Issues of color and culture were always the most disputable in our society. The main aim of this essay is to talk about a story “Stranger in the Village” written by James Baldwin. It is necessary to examine and explain how Baldwin’s presence is in anomaly and why people in the village respond to Baldwin the way that they do. One more interesting moment is to understand Baldwin’s reaction on being a stranger in the village.
First of all it is necessary to mention that the story “Stranger in the Village” is Baldwin’s narrative where he described his own life in a tiny Swiss village. In the beginning of his story Baldwin wrote that “from all available evidence no black man had ever set foot in this tiny Swiss village before I came. I was told before arriving that I would probably be a “sight” for the village…” (Baldwin, 1955). Baldwin thought that people in the village never saw such people as he was in relate to his complexion, but the main factor of those words were the color of his skin and his race. Thus, from the first words it becomes obvious that people’s reaction on black person will be strange. Such reaction is a part of historical memory for Afro-Americans to be strangers in places where only white people live. We can even find a description of Master’s laws (laws of the white race) in relate to black people.
Discussing people’s attitude to the “stranger” we see that some of them like him, but some vice versa. According to Baldwin’s words people percept him as a wonder, a person who greatly differs from others and his position doesn’t greatly changed in village’s community even in several years. The author even said: “But I remain as much a stranger today as I was the first day I arrived, and the children shout Neger! Neger! as I walk along the streets.” (Baldwin, 1955). These shouts were not full of anger and abhorrence, but they had a place and it was unpleasant to hear them from day to day. It explains us that the presence of unusual people or things will be always accept as an anomaly and that’s why we see exactly such situation in the story “Stranger in the Village”.
Answering the question about the roots of strange attitude to Baldwin in the village it is necessary to remember that African race were always considered to be the race of slaves and historical stereotypes forced people to be not as kind as they can. Slave society was a system that tried to accumulate huge profits and gain political power at the expense of blood, sweat and tears of millions of black Americans due to the influence of an appropriate ideological basis. Without no doubt, there were people who respected Baldwin and liked to talk to him, but there were also many people who were afraid of him and even hated him only due to his race. The big struggle for liberty of the Negro race made these people sensitive and even one word can deeply hurt them. It allows understand Baldwin’s thoughts about differences between white and black people and the way he reacted to being a stranger in the village. In accordance with this statement the author wrote: “I thought of white men arriving for the first time in an African village, strangers there, as I am a stranger here, and tried to imagine the astounded populace touching their hair and marveling at the color of their skin.” We can see how he was trying to be kind and pleasant and the result of his actions was also rather positive. We can state that many people looked at the stranger with some kind of astonishment, but exactly this astonishment poisoned his heart, because it meant that he was percept as other kind of people and “they regard me, quite rightly, not only as a stranger in the village but as a suspect latecomer, bearing no credentials, to everything they have-however unconsciously-inherited.” (Baldwin, 1955)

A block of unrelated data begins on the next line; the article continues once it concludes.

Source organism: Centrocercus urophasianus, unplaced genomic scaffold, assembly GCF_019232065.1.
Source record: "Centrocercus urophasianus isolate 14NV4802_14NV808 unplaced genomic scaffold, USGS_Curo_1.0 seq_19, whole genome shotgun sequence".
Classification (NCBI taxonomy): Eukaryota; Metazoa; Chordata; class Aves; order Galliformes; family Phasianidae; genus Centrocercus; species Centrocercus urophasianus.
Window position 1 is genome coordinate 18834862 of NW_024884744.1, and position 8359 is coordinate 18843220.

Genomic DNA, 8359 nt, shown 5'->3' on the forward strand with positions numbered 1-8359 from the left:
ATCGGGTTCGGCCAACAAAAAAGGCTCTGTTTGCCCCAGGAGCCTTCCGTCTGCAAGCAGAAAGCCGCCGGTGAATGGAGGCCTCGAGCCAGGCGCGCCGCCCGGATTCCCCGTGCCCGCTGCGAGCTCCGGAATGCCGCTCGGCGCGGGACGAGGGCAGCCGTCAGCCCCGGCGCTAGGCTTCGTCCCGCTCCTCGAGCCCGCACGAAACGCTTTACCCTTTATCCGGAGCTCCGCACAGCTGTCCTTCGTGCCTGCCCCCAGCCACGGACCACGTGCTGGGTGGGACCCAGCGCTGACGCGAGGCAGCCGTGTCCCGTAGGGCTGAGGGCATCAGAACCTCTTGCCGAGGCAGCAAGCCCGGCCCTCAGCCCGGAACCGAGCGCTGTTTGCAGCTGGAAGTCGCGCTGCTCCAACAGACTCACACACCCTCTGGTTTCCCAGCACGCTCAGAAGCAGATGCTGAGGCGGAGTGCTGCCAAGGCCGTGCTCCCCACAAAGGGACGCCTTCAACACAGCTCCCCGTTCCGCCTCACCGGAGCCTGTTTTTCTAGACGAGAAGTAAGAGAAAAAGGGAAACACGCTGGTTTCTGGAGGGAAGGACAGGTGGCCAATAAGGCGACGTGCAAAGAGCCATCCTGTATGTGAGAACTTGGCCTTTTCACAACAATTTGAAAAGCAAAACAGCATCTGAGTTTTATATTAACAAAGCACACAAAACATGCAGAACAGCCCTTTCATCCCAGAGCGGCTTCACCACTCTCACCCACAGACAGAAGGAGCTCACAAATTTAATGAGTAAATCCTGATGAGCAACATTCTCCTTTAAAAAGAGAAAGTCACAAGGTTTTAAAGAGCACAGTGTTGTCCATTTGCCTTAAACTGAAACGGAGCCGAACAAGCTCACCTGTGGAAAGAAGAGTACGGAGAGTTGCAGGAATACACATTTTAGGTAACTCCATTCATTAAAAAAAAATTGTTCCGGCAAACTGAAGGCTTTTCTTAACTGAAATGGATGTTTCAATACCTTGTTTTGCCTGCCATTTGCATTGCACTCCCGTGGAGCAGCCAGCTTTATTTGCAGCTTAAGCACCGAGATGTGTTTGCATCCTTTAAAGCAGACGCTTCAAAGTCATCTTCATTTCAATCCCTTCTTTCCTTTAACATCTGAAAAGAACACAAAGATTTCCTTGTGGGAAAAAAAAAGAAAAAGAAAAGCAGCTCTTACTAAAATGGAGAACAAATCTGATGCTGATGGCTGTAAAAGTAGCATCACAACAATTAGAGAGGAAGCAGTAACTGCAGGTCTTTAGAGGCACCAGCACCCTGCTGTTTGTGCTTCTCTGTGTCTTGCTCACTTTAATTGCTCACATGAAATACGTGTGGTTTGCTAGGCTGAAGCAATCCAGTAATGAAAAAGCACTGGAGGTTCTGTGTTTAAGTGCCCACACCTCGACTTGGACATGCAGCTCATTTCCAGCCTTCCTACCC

Basing on the story it is possible to come to the conclusion that every person who will enter other community will be treated in a strange way there, and Afro-American protagonist of the story “Stranger in the Village” was not an exception. This story provoked many thoughts in people’s minds, because the problem of Afro-Americans was very hot and disputable in those times. Thankfully, situation has changed nowadays and Afro-Americans can be proud of their roots, because their ancestors were brave enough and find liberty for their race.
Baldwin, James. Stranger in the Village. Notes of A Native Son. Beacon Press, 1955.